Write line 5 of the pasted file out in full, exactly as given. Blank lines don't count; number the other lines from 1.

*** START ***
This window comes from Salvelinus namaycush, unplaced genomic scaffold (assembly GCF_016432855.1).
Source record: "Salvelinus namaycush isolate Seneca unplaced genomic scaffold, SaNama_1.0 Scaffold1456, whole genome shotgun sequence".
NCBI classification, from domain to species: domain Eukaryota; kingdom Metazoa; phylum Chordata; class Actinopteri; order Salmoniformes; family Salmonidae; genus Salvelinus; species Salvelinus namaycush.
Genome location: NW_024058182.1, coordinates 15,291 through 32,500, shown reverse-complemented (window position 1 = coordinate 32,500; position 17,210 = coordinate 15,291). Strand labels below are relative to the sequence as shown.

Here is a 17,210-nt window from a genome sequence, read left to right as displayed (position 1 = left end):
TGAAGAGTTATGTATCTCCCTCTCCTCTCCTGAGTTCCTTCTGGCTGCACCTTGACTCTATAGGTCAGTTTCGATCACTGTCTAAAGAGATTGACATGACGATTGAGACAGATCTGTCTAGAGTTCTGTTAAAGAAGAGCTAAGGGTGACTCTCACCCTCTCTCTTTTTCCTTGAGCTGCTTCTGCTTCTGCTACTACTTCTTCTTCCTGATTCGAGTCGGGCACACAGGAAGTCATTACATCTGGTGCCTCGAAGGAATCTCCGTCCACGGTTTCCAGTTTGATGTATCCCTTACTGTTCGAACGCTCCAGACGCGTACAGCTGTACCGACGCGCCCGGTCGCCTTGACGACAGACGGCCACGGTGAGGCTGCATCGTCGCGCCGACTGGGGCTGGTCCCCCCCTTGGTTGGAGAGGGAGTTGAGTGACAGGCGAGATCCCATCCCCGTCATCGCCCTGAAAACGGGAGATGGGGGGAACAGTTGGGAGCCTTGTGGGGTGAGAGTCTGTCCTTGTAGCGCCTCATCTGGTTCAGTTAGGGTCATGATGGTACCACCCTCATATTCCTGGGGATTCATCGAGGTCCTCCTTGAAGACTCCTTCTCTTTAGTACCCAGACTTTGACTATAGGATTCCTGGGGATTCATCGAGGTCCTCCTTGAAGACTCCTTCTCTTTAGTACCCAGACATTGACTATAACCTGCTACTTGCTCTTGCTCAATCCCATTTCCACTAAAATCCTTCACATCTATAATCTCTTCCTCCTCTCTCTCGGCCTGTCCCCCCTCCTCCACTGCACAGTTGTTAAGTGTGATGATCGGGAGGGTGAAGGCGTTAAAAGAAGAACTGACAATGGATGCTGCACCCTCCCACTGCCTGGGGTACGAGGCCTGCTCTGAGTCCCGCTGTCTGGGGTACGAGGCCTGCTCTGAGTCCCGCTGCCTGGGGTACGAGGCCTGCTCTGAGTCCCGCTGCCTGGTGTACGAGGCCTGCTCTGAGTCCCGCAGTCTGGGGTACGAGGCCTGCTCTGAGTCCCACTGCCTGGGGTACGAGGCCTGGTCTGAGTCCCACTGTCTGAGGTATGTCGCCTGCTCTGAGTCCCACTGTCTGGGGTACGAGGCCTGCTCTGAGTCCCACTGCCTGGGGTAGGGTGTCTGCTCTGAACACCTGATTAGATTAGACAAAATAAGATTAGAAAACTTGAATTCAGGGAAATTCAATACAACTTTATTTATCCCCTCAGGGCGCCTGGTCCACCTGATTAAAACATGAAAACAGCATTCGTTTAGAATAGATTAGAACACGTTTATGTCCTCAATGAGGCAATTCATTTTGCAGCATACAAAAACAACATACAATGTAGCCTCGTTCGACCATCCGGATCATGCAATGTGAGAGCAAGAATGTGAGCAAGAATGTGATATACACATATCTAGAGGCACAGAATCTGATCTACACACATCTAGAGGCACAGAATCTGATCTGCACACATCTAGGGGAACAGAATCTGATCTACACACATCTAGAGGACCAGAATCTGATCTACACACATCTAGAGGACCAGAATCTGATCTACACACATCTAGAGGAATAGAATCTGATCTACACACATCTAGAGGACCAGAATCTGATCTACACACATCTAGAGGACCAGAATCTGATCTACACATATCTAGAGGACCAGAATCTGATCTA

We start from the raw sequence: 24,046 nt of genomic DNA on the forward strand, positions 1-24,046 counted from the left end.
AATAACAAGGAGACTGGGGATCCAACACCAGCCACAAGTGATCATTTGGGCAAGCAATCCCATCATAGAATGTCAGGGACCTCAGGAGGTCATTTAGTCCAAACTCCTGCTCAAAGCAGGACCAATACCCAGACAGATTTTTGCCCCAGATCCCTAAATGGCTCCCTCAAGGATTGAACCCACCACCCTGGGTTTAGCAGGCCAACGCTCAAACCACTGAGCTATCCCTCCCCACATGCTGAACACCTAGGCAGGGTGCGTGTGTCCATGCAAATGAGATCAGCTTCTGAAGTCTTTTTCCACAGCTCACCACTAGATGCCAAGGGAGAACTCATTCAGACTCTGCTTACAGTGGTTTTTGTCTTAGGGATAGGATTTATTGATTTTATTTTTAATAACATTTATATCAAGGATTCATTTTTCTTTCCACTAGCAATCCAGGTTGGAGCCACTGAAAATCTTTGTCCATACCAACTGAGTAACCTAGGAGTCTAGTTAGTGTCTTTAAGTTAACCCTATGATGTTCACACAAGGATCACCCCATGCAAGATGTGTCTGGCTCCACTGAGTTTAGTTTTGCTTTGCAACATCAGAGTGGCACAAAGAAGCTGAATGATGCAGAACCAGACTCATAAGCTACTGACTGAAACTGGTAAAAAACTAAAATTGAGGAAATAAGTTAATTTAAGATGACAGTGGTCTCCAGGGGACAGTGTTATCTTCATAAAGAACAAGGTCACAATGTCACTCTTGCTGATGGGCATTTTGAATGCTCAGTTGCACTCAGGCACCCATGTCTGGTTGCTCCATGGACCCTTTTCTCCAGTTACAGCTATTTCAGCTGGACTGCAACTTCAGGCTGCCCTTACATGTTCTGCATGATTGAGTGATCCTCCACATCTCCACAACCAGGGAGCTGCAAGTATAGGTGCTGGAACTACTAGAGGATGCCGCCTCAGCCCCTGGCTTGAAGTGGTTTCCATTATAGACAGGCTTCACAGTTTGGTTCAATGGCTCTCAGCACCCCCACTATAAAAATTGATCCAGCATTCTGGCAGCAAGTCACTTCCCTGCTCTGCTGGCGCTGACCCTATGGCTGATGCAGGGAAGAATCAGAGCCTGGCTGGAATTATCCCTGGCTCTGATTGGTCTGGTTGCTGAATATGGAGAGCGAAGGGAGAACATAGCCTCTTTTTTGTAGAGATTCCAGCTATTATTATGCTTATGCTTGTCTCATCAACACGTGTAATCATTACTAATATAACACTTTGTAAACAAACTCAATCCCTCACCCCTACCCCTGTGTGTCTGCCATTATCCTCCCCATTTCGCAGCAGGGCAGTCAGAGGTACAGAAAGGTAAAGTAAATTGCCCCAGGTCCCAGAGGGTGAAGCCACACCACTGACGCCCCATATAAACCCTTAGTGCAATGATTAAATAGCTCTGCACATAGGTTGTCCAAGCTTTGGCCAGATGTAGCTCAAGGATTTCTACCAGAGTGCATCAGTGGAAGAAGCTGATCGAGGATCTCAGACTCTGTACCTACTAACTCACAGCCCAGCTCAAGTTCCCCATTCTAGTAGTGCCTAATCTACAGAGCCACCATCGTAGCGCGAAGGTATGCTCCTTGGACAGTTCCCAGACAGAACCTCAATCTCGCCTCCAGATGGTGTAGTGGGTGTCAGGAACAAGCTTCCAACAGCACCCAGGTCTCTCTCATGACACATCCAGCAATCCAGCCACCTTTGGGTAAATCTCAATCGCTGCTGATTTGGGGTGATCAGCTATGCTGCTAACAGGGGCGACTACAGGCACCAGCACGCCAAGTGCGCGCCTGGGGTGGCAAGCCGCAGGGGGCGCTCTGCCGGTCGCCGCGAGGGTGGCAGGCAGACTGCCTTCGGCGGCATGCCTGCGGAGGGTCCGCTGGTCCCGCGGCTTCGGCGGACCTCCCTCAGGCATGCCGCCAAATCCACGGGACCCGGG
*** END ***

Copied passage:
Here is a 17,210-nt window from a genome sequence, read left to right as displayed (position 1 = left end):